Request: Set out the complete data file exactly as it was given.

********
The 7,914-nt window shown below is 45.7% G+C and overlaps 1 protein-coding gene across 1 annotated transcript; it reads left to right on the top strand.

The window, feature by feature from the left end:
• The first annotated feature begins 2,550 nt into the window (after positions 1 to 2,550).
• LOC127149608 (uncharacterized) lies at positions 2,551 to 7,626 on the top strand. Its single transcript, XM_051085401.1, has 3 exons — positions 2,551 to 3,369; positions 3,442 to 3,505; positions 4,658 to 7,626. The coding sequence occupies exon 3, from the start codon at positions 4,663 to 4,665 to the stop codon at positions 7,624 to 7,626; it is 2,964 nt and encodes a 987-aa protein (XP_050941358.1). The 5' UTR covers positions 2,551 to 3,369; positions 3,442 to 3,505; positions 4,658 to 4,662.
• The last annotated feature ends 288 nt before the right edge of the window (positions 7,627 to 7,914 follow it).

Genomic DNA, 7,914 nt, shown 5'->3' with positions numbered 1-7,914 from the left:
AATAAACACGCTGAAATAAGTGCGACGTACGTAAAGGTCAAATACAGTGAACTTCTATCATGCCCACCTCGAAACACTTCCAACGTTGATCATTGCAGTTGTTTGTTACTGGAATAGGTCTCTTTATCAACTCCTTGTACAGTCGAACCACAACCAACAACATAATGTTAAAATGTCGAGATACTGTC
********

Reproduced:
The 7,914-nt window shown below is 45.7% G+C and overlaps 1 protein-coding gene across 1 annotated transcript; it reads left to right on the top strand.

The window, feature by feature from the left end:
• The first annotated feature begins 2,550 nt into the window (after positions 1 to 2,550).
• LOC127149608 (uncharacterized) lies at positions 2,551 to 7,626 on the top strand. Its single transcript, XM_051085401.1, has 3 exons — positions 2,551 to 3,369; positions 3,442 to 3,505; positions 4,658 to 7,626. The coding sequence occupies exon 3, from the start codon at positions 4,663 to 4,665 to the stop codon at positions 7,624 to 7,626; it is 2,964 nt and encodes a 987-aa protein (XP_050941358.1). The 5' UTR covers positions 2,551 to 3,369; positions 3,442 to 3,505; positions 4,658 to 4,662.
• The last annotated feature ends 288 nt before the right edge of the window (positions 7,627 to 7,914 follow it).

Genomic DNA, 7,914 nt, shown 5'->3' with positions numbered 1-7,914 from the left:
AATAAACACGCTGAAATAAGTGCGACGTACGTAAAGGTCAAATACAGTGAACTTCTATCATGCCCACCTCGAAACACTTCCAACGTTGATCATTGCAGTTGTTTGTTACTGGAATAGGTCTCTTTATCAACTCCTTGTACAGTCGAACCACAACCAACAACATAATGTTAAAATGTCGAGATACTGTC